4. Relax your mind. Let thoughts and worries leave your body with the sweat. If you feel thoughts surfacing, let them fall away. Try to make your brain feel "soft". If you have trouble with this, try to focus your thoughts on the way the air feels around you, or on your breathing.

    Eventually you want to get to a state of perfect relaxation, with your body breathing softly and your brain unthinking. Let sensations and thoughts pass through you. Allow none of them to stop and settle in your muscles or your mind.

    Meditation Aids

    Some people find it helpful or pleasurable to use meditation aids to facilitate a state of relaxation. Aids include:

    Music--Soft classical or instrumental music can relax without distracting. There are many CD compilations and mp3 playlists specifically for meditating. Buddhist chanting is also popular. Many saunas have built-in CD players or mp3 outlets, which are preferable to wearing headphones or earbuds: sauna temperatures could ruin electronics not designed for sauna use and having the devices on your person could distract from meditation.

    Aromas--Certain aromas can contribute to relaxation and aid in meditation. Other aromas can be quite stimulating, so choose aromas with care. Popular choices includes herbs such as sage and cedar. Korean saunas like to incorporate mugwort. You can sprinkle herbs onto the sauna rocks, warm them in a metal pan set on the heater, or hang them from the ceiling. Take care they don't burn, as the smoke will be unpleasant and could damage the sauna. Another option is essential oils, which can be mixed with the sauna water and poured over the rocks. Lavender and chamomile are popular essential oils and are conducive to relaxation. Oils can also burn, so use them carefully. Mix the oil into the water outside of the sauna, as bottles should never be taken into the sauna.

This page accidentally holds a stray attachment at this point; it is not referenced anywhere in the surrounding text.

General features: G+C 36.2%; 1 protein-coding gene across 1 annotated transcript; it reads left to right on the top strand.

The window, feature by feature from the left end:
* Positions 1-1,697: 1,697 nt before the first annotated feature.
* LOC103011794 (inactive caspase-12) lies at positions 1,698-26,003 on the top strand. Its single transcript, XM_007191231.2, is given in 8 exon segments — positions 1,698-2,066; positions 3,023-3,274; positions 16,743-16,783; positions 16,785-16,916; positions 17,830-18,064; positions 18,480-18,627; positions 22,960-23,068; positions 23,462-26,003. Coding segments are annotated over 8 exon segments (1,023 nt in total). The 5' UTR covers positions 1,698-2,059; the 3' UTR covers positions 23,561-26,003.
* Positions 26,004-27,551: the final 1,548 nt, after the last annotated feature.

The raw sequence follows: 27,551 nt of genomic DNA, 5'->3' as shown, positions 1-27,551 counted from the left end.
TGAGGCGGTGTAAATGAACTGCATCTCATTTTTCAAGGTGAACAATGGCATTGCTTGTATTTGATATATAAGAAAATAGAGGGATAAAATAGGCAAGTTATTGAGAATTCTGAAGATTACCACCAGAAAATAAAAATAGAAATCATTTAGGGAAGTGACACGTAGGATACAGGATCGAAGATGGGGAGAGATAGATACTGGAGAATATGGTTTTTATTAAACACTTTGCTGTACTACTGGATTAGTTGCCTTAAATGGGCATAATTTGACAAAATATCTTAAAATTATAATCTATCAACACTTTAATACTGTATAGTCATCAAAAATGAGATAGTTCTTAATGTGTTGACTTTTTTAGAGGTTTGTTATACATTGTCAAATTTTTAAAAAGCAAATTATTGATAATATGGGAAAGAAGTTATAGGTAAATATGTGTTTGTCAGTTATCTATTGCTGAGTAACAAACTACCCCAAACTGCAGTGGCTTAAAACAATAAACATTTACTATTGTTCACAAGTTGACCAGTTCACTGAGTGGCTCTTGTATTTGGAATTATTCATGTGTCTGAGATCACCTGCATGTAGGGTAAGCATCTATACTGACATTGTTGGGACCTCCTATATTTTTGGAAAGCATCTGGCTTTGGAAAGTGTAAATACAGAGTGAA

Color--Though your eyes will be closed, the color of your surroundings will have a subtle effect on your ability to relax and meditate. Certain colors are known to stimulate or subdue. Many sauna models come with color therapy lighting options. Choose blues or purples for the most relaxing effect. Never take lights or light gels into the sauna that are not designed for sauna use.

    Protips

    • Meditation take practice. If you find you are having trouble relaxing and emptying your mind, keep trying. Practice daily for a few minutes at a time and build up to longer periods of meditation.
    • Do not meditate alone or, if you do not have a meditation partner, set an alarm for yourself. You do not want to inadvertently fall asleep in the sauna, as that can be very dangerous.

     

  • Sauna-Like Products: Thinking Outside the Cedar Box

    When is a sauna not a sauna? A sauna is generally defined as a room or house kept at high temperatures to induce sweating. If you move those high temperatures outside of the room or house, is it still a sauna? Here are a few products that feature some of the elements of a sauna, but outside of the traditional wooden box.